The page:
Synology on Rails Part II: Deploying

15 December 2023 about a 7 minute read

This is part II. Visit rest of this series to find out how we got here.

Now that I had a very manual set of steps to get my Meal Planning app to run on Synology DSM, I wanted a more automated set of deployment steps - something I could deploy with a single rake task.

What I Wanted

  • No DockerHub round tripping
    • Why send 1GB up to the cloud just to come back down again?
  • Local image building
    • MacOS/M2 build times were under 3 minutes vs. over 20+ minutes on the NAS
  • One rake task to do it all from clean git to new version of the app up and running

What I Had

  • Only a partial understanding of how the Synology GUI maps to Docker underneath
  • Zero clue if this was possible

What I Did

Let’s see what happened.

TL;DR Here’s a repo of the final files.

1. Get the Image to the NAS

Once I made the decision to not involve Docker Hub, or any registry, I figured this was going to be simple enough copy across my network, right? I had a folder on the NAS that was accessible.

I just needed to save the image out to a .tar file and then copy it to the server.

$ docker save dwfrank/meals > tmp/dwfrank-meals.tar
$ cp tmp/dwfrank-meals.tar /Volumes/docker/meals

There are two key things here:

  1. I used docker save to get the built image from local Docker. Export also worked, but caused problems later.
  2. I saved the tar file in ./tmp, which is in the .dockerignore file, which means it’s in the development file system, but not the container image.

2. Get the Container Loaded

The Synology Container Manager GUI will let you import an image in a tar file. That way was easy. But how could I do this from the command line?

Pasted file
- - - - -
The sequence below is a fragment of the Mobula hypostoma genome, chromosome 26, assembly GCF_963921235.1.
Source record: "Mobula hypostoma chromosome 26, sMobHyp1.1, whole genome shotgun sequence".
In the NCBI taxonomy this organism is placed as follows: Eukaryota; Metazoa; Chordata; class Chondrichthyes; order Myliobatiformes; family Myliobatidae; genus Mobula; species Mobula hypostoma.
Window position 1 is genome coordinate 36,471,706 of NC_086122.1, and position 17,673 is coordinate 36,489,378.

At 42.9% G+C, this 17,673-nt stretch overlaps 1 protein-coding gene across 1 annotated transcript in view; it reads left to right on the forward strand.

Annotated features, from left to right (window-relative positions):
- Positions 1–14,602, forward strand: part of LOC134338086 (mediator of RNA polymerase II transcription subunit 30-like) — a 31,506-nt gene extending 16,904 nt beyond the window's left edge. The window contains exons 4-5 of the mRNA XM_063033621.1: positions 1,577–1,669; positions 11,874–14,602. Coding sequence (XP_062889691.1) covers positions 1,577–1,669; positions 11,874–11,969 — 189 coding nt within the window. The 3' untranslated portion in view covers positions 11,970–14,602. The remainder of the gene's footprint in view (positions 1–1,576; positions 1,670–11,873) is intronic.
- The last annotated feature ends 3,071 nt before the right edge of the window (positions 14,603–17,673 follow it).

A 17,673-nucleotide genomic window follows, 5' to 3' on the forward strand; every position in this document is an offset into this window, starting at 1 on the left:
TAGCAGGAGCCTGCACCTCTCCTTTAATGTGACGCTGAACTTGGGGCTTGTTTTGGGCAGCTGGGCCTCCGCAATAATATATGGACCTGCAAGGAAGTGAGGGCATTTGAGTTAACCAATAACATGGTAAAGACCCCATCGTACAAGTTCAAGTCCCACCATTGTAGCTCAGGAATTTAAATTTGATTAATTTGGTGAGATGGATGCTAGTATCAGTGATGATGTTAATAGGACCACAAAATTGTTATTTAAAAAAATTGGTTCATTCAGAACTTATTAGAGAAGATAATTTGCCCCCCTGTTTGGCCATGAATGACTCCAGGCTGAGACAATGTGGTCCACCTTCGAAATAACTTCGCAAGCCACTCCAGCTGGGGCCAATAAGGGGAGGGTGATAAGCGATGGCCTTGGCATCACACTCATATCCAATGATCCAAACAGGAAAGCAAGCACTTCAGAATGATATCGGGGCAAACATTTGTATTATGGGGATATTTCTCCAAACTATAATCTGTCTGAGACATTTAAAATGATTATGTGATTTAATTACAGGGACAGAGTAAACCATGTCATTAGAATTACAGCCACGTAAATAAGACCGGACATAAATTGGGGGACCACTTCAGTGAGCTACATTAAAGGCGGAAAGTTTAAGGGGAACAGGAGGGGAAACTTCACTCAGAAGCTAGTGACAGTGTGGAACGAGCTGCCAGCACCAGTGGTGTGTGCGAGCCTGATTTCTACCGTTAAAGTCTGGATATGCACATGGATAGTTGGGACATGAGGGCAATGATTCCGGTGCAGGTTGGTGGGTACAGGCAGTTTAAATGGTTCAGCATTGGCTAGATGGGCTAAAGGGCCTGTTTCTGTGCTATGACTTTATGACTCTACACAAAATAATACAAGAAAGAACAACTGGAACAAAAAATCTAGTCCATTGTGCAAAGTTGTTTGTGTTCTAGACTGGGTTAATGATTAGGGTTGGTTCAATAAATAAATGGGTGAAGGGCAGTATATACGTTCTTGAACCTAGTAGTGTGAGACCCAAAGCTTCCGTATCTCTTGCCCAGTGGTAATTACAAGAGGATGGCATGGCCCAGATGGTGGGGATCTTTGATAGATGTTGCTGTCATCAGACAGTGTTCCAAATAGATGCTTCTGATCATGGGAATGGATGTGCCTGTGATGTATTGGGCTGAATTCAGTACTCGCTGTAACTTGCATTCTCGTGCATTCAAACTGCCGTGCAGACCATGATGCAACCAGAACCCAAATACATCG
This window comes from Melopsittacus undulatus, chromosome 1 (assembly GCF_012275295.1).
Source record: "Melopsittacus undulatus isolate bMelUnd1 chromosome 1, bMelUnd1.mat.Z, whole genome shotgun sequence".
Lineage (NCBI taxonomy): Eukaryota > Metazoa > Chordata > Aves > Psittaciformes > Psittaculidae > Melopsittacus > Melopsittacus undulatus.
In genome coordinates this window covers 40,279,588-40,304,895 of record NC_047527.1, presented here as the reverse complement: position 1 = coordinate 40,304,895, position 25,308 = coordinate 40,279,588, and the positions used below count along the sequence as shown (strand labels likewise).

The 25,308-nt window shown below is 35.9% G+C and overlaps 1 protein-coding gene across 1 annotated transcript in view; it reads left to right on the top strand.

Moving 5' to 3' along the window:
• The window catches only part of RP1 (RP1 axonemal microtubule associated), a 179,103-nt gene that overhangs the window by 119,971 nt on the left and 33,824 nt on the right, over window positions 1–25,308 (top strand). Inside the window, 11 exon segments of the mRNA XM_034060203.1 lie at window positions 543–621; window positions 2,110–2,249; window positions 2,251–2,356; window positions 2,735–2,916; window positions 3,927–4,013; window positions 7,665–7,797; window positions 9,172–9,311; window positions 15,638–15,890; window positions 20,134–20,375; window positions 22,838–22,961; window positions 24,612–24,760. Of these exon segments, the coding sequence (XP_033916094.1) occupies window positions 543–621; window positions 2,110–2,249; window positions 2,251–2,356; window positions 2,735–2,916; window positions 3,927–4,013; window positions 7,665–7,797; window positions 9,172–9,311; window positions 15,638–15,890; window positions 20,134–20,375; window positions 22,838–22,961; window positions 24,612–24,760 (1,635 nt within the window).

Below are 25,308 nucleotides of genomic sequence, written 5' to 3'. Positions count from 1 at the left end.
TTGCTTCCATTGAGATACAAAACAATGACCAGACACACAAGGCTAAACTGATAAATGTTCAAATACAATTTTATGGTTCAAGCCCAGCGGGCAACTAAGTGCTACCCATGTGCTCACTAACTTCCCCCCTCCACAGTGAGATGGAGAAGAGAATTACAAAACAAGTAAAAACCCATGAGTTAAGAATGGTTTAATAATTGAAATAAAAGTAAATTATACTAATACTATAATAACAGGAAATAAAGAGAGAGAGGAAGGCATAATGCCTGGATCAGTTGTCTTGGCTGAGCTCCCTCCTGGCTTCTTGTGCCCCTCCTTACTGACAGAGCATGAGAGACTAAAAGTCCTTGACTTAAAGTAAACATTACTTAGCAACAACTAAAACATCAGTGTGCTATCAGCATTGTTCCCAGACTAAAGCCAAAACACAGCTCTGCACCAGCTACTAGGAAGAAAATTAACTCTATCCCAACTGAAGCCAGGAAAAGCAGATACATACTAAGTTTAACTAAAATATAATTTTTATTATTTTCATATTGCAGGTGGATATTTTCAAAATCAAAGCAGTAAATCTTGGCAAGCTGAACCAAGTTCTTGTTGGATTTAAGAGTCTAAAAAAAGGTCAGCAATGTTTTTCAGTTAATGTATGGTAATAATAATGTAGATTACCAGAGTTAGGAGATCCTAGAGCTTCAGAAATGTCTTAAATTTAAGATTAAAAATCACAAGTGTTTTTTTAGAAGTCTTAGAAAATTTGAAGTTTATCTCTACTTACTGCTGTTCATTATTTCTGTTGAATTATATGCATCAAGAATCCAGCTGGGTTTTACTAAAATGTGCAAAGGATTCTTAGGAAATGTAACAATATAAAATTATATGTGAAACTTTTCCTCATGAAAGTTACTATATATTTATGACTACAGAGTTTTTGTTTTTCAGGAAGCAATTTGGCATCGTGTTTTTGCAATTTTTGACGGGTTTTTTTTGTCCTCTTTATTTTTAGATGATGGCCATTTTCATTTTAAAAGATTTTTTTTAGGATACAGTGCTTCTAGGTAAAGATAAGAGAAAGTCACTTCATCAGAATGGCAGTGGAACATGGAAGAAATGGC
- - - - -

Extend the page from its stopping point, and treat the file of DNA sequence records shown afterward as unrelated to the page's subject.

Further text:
I learned two things:

  1. The Container Manager GUI is really just running docker under the hood.
  2. The docker and docker-compose executables are installed, but only for root or sudo access.

I enabled the Synology’s SSH service, on an alternate port, and made sure my NAS’s deploy user had administrator rights. Then I set up a key pair so I could ssh without a password.

After some trial and error, I found that I needed to use Docker’s load command:

$ sudo docker load --input /volume1/docker/meals/dwfrank-meals.tar

…and that I had to have the full path to the image.1

The image showed up in Container Manager as expected. Progress!

3. Injecting Values into the Dockerfile

I decided that the most appropriate place to add the RAILS_MASTER_KEY environment variable was when the image is built. It keeps all the environment vars together, after all.

So back to the Dockerfile and its env vars section:

# Set production environment  
ENV RAILS_ENV="production" \  
    BUNDLE_PATH="/usr/local/bundle" \  
    BUNDLE_WITHOUT="development" \  

I added the empty Docker ARG for the master key, and then pass it in at build time.2 This meant writing the first rake task that does any of this work so I could read the key from the Rails config directory:

key ="config/master.key")  
system "docker buildx build --build-arg=\"MASTER_KEY=#{key}\" --platform linux/amd64 -t dwfrank/meals ."

I round-tripped the build again, and after running sudo docker load, the RAILS_MASTER_KEY was right there with the rest of the variables.

4. Adding the Database Volume Mount Point

It looked like docker-compose was the right way to add volumes. So I created a docker-compose.yml in my app’s root with the image name, the name for the container when it’s running, and the database mount point:

    image: dwfrank/meals  
    container_name: balboa-meals  
    command: bash -c "rm -f tmp/pids/ && ./bin/rails server"  
      - /volume1/docker/meals/db:/rails/db/production

Then I copied this file to the NAS, ssh’d over, and then called docker-compse:

$ cp docker-compose.yml /Volumes/docker/meals
$ ssh deploy@
$ # Now on the NAS
$ cd /volume1/docker/meals
$ sudo docker-compose create .